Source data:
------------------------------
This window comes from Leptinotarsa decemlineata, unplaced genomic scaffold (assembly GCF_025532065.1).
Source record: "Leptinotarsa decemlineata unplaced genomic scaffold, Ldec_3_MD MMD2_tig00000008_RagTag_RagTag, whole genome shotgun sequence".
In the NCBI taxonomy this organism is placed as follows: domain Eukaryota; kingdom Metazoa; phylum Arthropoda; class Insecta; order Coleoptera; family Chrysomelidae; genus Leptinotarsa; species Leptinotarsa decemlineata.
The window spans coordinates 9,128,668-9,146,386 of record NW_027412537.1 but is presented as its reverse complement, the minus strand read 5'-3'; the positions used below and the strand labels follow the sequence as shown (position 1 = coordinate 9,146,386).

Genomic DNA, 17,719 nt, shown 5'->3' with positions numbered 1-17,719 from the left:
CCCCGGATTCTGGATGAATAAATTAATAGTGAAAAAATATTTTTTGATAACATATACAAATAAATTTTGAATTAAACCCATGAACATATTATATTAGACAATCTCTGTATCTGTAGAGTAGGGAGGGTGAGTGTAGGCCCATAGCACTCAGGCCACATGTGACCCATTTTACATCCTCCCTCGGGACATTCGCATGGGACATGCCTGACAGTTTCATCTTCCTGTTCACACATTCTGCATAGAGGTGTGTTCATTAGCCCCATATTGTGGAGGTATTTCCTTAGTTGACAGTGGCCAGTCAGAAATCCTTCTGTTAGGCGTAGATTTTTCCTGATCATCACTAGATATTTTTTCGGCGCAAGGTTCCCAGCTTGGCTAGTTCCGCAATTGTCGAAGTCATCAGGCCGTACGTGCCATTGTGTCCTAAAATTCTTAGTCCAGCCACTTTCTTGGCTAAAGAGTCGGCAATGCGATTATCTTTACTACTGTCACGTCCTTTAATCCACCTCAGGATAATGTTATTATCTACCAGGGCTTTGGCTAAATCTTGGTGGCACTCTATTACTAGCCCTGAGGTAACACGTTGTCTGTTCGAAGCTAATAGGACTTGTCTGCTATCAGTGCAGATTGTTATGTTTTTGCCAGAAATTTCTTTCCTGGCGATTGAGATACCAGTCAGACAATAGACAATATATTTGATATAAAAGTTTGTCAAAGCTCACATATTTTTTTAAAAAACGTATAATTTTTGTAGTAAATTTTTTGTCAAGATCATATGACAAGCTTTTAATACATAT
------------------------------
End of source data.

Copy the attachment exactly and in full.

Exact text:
This window comes from Leptinotarsa decemlineata, unplaced genomic scaffold (assembly GCF_025532065.1).
Source record: "Leptinotarsa decemlineata unplaced genomic scaffold, Ldec_3_MD MMD2_tig00000008_RagTag_RagTag, whole genome shotgun sequence".
In the NCBI taxonomy this organism is placed as follows: domain Eukaryota; kingdom Metazoa; phylum Arthropoda; class Insecta; order Coleoptera; family Chrysomelidae; genus Leptinotarsa; species Leptinotarsa decemlineata.
The window spans coordinates 9,128,668-9,146,386 of record NW_027412537.1 but is presented as its reverse complement, the minus strand read 5'-3'; the positions used below and the strand labels follow the sequence as shown (position 1 = coordinate 9,146,386).

Genomic DNA, 17,719 nt, shown 5'->3' with positions numbered 1-17,719 from the left:
CCCCGGATTCTGGATGAATAAATTAATAGTGAAAAAATATTTTTTGATAACATATACAAATAAATTTTGAATTAAACCCATGAACATATTATATTAGACAATCTCTGTATCTGTAGAGTAGGGAGGGTGAGTGTAGGCCCATAGCACTCAGGCCACATGTGACCCATTTTACATCCTCCCTCGGGACATTCGCATGGGACATGCCTGACAGTTTCATCTTCCTGTTCACACATTCTGCATAGAGGTGTGTTCATTAGCCCCATATTGTGGAGGTATTTCCTTAGTTGACAGTGGCCAGTCAGAAATCCTTCTGTTAGGCGTAGATTTTTCCTGATCATCACTAGATATTTTTTCGGCGCAAGGTTCCCAGCTTGGCTAGTTCCGCAATTGTCGAAGTCATCAGGCCGTACGTGCCATTGTGTCCTAAAATTCTTAGTCCAGCCACTTTCTTGGCTAAAGAGTCGGCAATGCGATTATCTTTACTACTGTCACGTCCTTTAATCCACCTCAGGATAATGTTATTATCTACCAGGGCTTTGGCTAAATCTTGGTGGCACTCTATTACTAGCCCTGAGGTAACACGTTGTCTGTTCGAAGCTAATAGGACTTGTCTGCTATCAGTGCAGATTGTTATGTTTTTGCCAGAAATTTCTTTCCTGGCGATTGAGATACCAGTCAGACAATAGACAATATATTTGATATAAAAGTTTGTCAAAGCTCACATATTTTTTTAAAAAACGTATAATTTTTGTAGTAAATTTTTTGTCAAGATCATATGACAAGCTTTTAATACATAT